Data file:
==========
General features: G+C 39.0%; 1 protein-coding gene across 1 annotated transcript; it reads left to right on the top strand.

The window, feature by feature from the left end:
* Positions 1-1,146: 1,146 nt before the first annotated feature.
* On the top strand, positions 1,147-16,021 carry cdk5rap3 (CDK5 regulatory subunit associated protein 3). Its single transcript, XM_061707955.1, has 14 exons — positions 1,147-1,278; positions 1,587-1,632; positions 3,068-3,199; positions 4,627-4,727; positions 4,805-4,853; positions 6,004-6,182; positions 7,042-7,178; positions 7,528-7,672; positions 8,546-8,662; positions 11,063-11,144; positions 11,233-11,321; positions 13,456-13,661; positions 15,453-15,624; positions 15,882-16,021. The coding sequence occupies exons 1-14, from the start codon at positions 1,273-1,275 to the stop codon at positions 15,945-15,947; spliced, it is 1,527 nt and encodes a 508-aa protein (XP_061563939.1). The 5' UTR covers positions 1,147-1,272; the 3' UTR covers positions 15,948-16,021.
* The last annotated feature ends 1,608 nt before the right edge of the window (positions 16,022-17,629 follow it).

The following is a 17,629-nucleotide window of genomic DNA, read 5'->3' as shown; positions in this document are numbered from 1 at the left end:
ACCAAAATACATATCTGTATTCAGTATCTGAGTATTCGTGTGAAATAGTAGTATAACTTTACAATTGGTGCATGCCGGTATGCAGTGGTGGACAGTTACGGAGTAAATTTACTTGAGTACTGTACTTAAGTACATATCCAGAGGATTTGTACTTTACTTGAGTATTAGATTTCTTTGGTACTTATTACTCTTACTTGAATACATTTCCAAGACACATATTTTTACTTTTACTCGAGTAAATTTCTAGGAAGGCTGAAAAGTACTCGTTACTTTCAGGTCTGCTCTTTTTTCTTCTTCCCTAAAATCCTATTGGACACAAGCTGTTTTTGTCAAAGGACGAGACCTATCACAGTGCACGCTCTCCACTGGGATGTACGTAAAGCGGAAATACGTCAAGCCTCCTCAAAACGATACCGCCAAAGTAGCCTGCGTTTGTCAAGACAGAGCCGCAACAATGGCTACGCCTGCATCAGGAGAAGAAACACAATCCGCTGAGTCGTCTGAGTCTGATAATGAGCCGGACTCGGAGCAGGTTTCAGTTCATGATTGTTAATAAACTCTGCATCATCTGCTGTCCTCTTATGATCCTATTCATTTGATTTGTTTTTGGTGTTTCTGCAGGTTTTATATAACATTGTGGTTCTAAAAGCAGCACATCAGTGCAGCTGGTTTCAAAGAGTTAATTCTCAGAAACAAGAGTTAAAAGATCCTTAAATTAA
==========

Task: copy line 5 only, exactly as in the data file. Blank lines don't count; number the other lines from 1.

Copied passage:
* The last annotated feature ends 1,608 nt before the right edge of the window (positions 16,022-17,629 follow it).